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Poor skills cost locals juicy oil industry jobsPublish Date: May 17, 2011
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By Ibrahim Kasita

STANDING at the edge of a barren landscape in the oil-rich Buliisa district, is a 25-year old Peter Anguyo, dressed in an orange overall and yellow helmet.

He is joining metal bars that will be fixed in a beam of a structure for a Grade IV Health Centre for the local community.

Anguyo is one of the people who have an opportunity to earn from the fledging petroleum sector.

“I am happy that payment is much better here. I earn sh1m a month, which has helped me pay fees for my children, start a retail shop and meet domestic needs.”

Anguyo works for Excel Construction Company owned by the Madhvanis. The firm won a $945,484 deal from Tullow Oil to construct the health facility.

The construction for the Buliisa Resource Centre is also ongoing adjacent the district headquarters.

Tegeka Construction, owned by the locals from Masindi, is handling this $275,346 contract.

MBW Consulting, another local firm, is supervising the two projects.

Jarvis Tusiime, the site agent for Excel Construction, noted that winning such contracts was one of the ways local people can benefit from the oil industry.

“I employ 64 people. The majority are locals. A casual labourer gets sh5,000 per day,” he said.

Tusiime, however, pointed out that the problem was that the local casuals were inconsistent.

Jimmy Kiberu, the Tullow Oil Uganda corporate affairs manager, said they have 550 local suppliers and 160 local and expatriate staff.

Indeed, money can be made at every stage of petroleum operations because there are contracts for seismic work, drilling, logistics, catering, cleaning, transport and cleaning services.

Kiberu explained that local participation was “significant” but added that there was “acute shortage of skills.”

“We want over 1,000 technical welders but there are very few people with the skills,” he pointed out. “We recently advertised jobs for petroleum engineers. You will be lucky to get five applications.”

Reuben Kashambuzi, the chief technical advisor in the energy ministry, with a 25-year experience in the oil and gas industry, was concerned about the meagre number of Ugandans participating in the industry.

“Where are our people? Are they drilling managers; are they deputy managing directors; are they the principal accountants? They are usually at the lower brackets,” he pointed out.

“Decisions are not made there (lower levels). Those are implementers. That is the first weakness right away even in the area where the companies are willing to take on people.”

The chief technocrat behind Uganda’s petroleum industry illustrated that suppose Tullow, China’s National Offshore Oil Corporation or Total decide to go somewhere, the resource would remain unexploited.

“How many drillers do we have?” he asks and answers: “They are not there.”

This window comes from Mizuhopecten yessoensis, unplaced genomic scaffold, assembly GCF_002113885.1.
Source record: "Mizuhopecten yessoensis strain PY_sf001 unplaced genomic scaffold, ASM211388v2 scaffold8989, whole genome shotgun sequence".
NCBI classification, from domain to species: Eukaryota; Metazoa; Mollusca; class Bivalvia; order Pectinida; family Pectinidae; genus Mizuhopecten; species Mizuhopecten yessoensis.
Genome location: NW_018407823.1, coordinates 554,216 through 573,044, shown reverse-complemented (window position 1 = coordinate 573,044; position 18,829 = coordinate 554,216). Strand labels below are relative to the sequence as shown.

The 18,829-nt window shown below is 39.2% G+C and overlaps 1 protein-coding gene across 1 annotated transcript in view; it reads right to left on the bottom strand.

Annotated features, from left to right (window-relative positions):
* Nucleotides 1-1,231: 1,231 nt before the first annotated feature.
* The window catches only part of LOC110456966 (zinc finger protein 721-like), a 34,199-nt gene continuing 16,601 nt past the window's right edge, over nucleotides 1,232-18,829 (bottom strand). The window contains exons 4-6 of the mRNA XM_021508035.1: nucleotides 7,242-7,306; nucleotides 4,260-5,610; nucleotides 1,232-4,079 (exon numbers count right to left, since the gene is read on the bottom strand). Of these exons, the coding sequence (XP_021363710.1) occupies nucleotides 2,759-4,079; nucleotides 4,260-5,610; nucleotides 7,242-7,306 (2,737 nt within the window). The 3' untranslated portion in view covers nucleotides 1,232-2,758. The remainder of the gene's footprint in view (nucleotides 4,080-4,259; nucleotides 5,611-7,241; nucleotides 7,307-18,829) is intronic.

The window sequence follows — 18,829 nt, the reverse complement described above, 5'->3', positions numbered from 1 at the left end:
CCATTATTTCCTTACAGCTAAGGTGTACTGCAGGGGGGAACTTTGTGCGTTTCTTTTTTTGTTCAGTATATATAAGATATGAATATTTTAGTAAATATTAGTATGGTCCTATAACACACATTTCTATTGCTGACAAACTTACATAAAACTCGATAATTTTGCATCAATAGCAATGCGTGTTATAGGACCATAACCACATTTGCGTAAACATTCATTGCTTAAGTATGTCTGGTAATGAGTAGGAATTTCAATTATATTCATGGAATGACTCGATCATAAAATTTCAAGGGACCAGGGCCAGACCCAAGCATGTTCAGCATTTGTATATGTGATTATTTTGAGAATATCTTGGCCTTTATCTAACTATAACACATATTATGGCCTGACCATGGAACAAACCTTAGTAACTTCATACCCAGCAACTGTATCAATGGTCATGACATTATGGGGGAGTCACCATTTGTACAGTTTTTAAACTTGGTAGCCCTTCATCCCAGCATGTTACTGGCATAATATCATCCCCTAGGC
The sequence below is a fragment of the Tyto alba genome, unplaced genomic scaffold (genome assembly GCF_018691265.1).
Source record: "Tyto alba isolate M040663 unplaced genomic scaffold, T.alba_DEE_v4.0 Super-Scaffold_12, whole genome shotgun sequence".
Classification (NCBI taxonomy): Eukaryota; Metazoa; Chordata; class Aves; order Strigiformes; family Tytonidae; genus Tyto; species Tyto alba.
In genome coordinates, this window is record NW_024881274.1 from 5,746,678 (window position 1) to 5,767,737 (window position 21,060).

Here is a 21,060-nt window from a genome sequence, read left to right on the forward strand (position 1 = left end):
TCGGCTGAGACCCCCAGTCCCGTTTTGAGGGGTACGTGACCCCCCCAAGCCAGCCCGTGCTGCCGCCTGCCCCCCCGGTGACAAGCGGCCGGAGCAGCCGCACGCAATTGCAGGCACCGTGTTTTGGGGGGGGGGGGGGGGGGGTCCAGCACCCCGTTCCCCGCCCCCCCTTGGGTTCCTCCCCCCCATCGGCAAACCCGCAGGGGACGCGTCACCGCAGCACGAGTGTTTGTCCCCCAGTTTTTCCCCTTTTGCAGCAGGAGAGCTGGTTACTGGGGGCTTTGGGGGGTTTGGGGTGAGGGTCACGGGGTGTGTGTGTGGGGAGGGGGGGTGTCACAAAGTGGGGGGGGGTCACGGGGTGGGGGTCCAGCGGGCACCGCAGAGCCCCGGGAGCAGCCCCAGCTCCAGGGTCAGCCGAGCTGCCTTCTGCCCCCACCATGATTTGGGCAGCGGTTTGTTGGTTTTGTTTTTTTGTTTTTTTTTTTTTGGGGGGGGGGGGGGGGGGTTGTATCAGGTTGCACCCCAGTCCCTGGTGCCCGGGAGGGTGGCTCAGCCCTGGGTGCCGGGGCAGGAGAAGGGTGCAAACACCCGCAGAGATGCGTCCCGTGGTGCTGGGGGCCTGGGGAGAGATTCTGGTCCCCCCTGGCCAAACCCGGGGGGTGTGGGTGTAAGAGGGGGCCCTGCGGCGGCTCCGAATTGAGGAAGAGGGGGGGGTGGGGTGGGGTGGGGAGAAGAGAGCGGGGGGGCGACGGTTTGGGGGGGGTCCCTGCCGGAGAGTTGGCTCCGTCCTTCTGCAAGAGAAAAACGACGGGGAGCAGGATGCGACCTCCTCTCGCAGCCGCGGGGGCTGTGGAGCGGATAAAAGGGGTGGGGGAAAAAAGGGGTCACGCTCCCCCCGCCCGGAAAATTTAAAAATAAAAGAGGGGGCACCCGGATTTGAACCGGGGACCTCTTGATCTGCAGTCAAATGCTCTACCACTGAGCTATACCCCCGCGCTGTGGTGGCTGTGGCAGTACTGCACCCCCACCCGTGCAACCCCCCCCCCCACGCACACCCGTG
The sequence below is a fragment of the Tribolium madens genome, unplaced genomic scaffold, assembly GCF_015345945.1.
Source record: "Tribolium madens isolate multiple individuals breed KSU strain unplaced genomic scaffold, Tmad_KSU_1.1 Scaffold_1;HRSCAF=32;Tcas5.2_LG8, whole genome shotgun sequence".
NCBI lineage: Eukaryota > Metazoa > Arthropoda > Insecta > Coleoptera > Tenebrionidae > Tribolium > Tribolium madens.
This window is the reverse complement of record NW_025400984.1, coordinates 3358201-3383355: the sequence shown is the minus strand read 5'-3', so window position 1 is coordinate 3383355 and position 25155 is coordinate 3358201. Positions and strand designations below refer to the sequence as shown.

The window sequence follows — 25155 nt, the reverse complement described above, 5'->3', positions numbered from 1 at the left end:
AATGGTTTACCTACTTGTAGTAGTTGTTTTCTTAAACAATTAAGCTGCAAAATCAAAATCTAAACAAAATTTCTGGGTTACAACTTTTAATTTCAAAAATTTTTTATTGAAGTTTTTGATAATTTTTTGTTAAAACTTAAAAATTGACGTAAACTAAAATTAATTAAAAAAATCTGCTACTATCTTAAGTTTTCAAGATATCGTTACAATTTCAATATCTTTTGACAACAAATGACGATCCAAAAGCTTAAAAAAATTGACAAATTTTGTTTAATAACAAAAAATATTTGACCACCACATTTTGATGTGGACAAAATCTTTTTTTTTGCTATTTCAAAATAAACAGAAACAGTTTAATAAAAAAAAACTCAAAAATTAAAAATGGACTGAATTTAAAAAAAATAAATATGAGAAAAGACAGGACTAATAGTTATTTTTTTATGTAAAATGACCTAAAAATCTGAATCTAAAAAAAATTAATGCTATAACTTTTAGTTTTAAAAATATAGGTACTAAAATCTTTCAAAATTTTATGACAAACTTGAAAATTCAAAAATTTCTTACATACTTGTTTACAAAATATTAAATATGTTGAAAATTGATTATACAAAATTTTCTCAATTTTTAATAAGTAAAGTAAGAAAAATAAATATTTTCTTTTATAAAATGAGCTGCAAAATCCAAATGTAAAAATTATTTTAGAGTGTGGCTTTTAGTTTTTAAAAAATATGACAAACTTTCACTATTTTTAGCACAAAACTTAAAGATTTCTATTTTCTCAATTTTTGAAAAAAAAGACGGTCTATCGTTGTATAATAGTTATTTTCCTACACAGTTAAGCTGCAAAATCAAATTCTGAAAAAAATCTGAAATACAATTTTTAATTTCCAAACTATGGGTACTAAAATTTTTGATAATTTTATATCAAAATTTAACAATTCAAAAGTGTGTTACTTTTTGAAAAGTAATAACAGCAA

Kashambuzi revealed that in the original structure of the petroleum exploration and production department, he wanted drillers, economists, accountants and lawyers.

“They (the Government) said you don’t need drillers or accountants. You will go to the finance ministry. You won’t need lawyers,” he narrated.

“Today, you have two petroleum lawyers in this country. One is in the private sector and one has just returned from the University of Dundee (Scotland). We cannot meet cut-throat lawyers of Tullow and make sense.”

Uganda has introduced geoscience course at Makerere University geared at increasing petroleum skills and strengthening the human resource capacity.

A petroleum institute was established two years ago to train specialised welding and craftsmanship required for the oil and gas sector. The first batch will graduate in October.

However, quality geoscience degree programme requires huge sums of money.

The question is whether the Government is committed to providing the money.

“In Entebbe, there are two gravity metres. One of them is about sh100m a piece. Makerere needs up to four gravity metres that is about sh400m,” Kashambuzi disclosed.

He also pointed out that low remuneration had chased many qualified people to the private sector.

“A lot of people we train go. One time I lost about eight people. They had masters’ degrees. They just left. They require money,” he lamented.

“By now, we should be sending planes loaded with people for training. Some should be returning while other going.” Oil will help grow Uganda’s economy, but only when the Government directs resources for the urgent training needs required to exploit the resource.

“If we are going to benefit, we need capacity building,” Kashambuzi advised.

“You need many (trained) people. The more we have them, the more our strength.”

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